INDIANAPOLIS, Ind. (WISH) — The U.S. Food and Drug Administration will meet Thursday morning to discuss whether Pfizer’s COVID-19 shot is safe and effective enough. It’s the final step before deciding whether to approve the shot.
Dr. Steven Hahn says it’s possible vaccines will start next week and he will be first in line to get it. He also plans to encourage his family to do the same. But there’s no telling how long the approval process could take.
The FDA understands the urgency and says there’s a good chance the meeting will take all day. It will start with a series of questions from the FDA, Pfizer and the manufacturers. Then, there will be a vote on the answers to those questions.
Dr. Hahn says he can’t prejudge what the committee is going to say, but experts could ask for additional data or analysis. That’s why the FDA is doing paperwork ahead of time to incorporate the committees comments and recommendations regardless of the decision the FDA makes. They’re expecting the decision to come fairly quickly after the committee meeting, but there’s no guarantee it could come Thursday.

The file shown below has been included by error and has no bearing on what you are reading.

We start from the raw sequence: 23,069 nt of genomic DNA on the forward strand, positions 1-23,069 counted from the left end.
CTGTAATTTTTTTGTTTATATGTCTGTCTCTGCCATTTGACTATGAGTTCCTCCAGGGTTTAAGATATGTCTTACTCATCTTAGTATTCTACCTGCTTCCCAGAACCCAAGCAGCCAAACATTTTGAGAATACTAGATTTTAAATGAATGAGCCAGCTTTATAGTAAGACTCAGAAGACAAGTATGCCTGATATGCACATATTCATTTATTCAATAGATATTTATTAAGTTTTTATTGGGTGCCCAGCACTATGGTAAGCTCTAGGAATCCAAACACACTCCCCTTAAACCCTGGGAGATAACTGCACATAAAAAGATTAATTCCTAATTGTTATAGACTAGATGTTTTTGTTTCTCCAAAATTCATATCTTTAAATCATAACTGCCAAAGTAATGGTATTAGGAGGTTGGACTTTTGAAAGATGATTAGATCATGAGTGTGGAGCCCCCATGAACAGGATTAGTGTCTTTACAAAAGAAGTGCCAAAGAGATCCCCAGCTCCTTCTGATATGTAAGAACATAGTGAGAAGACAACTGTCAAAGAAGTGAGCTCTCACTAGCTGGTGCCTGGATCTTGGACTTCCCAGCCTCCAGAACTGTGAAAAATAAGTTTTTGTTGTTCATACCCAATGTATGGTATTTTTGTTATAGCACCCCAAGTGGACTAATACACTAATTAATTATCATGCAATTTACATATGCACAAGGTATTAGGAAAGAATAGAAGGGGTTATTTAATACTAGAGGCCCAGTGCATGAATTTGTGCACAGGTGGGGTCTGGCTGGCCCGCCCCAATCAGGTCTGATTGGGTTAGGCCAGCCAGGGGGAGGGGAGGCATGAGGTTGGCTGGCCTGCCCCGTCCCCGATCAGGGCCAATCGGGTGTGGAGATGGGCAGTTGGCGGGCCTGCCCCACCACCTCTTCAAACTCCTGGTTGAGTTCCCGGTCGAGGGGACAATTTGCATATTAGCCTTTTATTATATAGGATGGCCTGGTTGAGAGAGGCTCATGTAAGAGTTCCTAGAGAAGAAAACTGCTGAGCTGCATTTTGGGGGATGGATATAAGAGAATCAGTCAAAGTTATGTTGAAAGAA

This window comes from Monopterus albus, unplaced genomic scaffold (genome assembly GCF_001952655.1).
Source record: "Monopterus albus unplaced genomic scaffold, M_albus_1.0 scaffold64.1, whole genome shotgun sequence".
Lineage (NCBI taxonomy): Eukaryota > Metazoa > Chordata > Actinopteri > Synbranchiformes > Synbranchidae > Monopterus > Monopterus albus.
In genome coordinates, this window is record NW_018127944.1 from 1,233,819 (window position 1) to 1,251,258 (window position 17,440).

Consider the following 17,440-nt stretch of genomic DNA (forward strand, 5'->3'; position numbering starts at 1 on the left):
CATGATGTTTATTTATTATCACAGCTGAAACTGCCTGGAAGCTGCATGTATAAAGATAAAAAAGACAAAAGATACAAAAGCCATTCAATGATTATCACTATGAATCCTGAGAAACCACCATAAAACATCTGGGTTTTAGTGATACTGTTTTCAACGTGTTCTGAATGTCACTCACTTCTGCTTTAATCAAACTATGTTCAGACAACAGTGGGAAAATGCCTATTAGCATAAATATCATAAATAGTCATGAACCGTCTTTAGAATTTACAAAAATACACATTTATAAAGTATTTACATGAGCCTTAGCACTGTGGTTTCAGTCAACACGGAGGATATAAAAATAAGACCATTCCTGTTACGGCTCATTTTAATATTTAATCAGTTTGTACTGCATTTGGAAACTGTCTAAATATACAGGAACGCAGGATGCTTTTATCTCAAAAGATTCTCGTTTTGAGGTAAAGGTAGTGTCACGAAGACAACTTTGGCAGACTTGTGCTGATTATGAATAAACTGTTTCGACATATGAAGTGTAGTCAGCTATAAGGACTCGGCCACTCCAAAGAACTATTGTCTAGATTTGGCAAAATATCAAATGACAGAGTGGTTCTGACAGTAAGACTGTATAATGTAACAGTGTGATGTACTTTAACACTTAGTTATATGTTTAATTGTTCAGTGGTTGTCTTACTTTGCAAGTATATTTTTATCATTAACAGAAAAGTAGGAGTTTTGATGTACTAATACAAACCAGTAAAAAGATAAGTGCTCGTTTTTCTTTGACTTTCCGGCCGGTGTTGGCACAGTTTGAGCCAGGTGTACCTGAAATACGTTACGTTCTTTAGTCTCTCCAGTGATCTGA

The authorization is up to the agency, not the committee, but they take their recommendations very seriously.
“America is very ready to put this pandemic behind us and probably the most important way we’re going to do that is with a vaccine and to develop what’s called herd immunity so we’re all anxious for this to proceed,” Dr. Hahn said. “Our scientists will make that decision. If we do, I think we can all really feel that this is a way and a path forward and that we see light at the end of the tunnel. If it happens, it will be a very hopeful time for us and a particularly important at this point.”
The meeting is public and you can stream it on YouTube, Facebook and Twitter. You can also watch is on the FDA website.
The Moderna committee meeting is Dec. 17 and will follow the same process and procedures. However, there will be a separate review team.
The FDA has issued more than 300 Emergency Use Authorizations for 600 medical products since the start of the pandemic. That’s more than 10 times the number that they have issued in all prior health emergencies.